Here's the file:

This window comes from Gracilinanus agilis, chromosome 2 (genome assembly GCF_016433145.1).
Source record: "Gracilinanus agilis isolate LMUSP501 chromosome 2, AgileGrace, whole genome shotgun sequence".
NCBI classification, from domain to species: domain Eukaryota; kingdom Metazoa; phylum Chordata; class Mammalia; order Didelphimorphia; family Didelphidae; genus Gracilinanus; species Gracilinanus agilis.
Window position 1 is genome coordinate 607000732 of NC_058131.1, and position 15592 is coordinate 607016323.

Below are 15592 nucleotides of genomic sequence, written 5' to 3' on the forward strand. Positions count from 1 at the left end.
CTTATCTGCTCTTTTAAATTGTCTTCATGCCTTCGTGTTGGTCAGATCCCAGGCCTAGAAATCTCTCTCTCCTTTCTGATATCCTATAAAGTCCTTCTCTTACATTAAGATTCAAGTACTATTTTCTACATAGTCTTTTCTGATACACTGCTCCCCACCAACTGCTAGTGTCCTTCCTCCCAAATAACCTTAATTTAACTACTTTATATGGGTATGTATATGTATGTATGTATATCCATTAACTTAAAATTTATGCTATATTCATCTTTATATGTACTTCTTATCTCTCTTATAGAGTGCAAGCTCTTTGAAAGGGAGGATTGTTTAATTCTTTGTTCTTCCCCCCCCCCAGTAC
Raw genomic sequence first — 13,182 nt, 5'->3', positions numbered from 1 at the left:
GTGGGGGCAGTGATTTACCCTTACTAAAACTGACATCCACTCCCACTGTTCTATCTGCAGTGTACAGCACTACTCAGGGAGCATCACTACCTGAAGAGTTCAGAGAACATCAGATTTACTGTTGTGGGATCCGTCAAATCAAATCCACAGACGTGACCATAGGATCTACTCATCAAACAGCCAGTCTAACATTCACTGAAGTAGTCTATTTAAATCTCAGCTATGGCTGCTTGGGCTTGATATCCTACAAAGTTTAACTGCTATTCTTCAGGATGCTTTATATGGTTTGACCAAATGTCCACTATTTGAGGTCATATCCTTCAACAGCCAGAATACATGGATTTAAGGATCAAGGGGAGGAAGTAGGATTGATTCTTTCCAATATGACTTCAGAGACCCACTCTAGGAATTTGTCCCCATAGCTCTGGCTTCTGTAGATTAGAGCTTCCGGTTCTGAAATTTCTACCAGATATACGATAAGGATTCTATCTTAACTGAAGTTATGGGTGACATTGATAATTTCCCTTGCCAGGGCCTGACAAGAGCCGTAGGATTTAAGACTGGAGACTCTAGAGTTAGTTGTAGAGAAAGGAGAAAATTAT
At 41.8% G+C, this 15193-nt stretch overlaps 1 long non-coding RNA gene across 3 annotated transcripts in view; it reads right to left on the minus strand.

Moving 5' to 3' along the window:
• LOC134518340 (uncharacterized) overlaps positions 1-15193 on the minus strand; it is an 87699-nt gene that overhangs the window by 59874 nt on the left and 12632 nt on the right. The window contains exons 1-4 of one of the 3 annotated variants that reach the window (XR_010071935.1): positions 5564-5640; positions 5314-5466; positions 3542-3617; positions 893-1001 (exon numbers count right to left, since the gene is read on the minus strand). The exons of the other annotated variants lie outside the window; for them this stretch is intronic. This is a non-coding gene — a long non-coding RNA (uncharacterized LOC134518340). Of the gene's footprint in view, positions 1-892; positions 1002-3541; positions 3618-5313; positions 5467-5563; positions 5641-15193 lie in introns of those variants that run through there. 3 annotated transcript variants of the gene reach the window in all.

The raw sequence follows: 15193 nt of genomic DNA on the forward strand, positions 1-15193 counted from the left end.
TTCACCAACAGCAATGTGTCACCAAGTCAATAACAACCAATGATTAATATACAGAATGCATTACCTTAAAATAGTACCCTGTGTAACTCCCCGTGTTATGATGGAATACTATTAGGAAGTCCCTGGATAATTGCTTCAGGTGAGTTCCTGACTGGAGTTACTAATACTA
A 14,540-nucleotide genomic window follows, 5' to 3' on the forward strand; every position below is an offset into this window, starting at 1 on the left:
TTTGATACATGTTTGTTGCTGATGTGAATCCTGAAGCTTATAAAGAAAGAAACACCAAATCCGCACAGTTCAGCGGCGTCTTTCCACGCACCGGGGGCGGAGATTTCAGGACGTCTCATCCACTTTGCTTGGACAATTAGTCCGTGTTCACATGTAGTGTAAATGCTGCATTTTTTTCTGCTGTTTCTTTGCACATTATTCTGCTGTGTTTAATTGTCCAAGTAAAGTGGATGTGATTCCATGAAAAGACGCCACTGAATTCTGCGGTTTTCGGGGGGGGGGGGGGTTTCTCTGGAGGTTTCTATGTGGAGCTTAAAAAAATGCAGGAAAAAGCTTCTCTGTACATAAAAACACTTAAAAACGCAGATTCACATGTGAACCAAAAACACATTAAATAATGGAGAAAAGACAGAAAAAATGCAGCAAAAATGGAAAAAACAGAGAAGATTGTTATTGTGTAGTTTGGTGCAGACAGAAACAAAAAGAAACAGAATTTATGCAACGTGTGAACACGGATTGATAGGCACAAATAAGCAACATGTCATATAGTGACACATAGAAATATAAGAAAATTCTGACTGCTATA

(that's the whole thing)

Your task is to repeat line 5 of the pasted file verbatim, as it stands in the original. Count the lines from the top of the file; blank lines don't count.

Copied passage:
Below are 15592 nucleotides of genomic sequence, written 5' to 3' on the forward strand. Positions count from 1 at the left end.